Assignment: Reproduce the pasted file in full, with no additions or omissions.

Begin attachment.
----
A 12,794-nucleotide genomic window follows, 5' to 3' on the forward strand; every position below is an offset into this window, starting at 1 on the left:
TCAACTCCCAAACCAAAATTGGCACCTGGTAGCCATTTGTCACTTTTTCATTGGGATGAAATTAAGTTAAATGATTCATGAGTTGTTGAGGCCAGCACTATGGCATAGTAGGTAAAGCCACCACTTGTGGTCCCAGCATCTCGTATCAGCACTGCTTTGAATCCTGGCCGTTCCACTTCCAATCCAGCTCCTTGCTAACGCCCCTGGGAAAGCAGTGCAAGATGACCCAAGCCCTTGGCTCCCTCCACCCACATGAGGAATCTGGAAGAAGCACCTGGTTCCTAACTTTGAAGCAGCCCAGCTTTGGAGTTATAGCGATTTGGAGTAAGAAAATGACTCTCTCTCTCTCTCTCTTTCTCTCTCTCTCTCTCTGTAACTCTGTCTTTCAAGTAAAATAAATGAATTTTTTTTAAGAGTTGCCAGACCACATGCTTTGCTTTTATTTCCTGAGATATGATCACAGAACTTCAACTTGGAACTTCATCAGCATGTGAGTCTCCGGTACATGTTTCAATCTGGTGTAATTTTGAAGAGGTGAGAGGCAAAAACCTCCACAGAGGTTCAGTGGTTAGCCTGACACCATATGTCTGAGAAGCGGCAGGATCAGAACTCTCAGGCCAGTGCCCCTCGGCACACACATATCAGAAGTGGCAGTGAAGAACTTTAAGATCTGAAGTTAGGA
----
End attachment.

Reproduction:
A 12,794-nucleotide genomic window follows, 5' to 3' on the forward strand; every position below is an offset into this window, starting at 1 on the left:
TCAACTCCCAAACCAAAATTGGCACCTGGTAGCCATTTGTCACTTTTTCATTGGGATGAAATTAAGTTAAATGATTCATGAGTTGTTGAGGCCAGCACTATGGCATAGTAGGTAAAGCCACCACTTGTGGTCCCAGCATCTCGTATCAGCACTGCTTTGAATCCTGGCCGTTCCACTTCCAATCCAGCTCCTTGCTAACGCCCCTGGGAAAGCAGTGCAAGATGACCCAAGCCCTTGGCTCCCTCCACCCACATGAGGAATCTGGAAGAAGCACCTGGTTCCTAACTTTGAAGCAGCCCAGCTTTGGAGTTATAGCGATTTGGAGTAAGAAAATGACTCTCTCTCTCTCTCTCTTTCTCTCTCTCTCTCTCTGTAACTCTGTCTTTCAAGTAAAATAAATGAATTTTTTTTAAGAGTTGCCAGACCACATGCTTTGCTTTTATTTCCTGAGATATGATCACAGAACTTCAACTTGGAACTTCATCAGCATGTGAGTCTCCGGTACATGTTTCAATCTGGTGTAATTTTGAAGAGGTGAGAGGCAAAAACCTCCACAGAGGTTCAGTGGTTAGCCTGACACCATATGTCTGAGAAGCGGCAGGATCAGAACTCTCAGGCCAGTGCCCCTCGGCACACACATATCAGAAGTGGCAGTGAAGAACTTTAAGATCTGAAGTTAGGA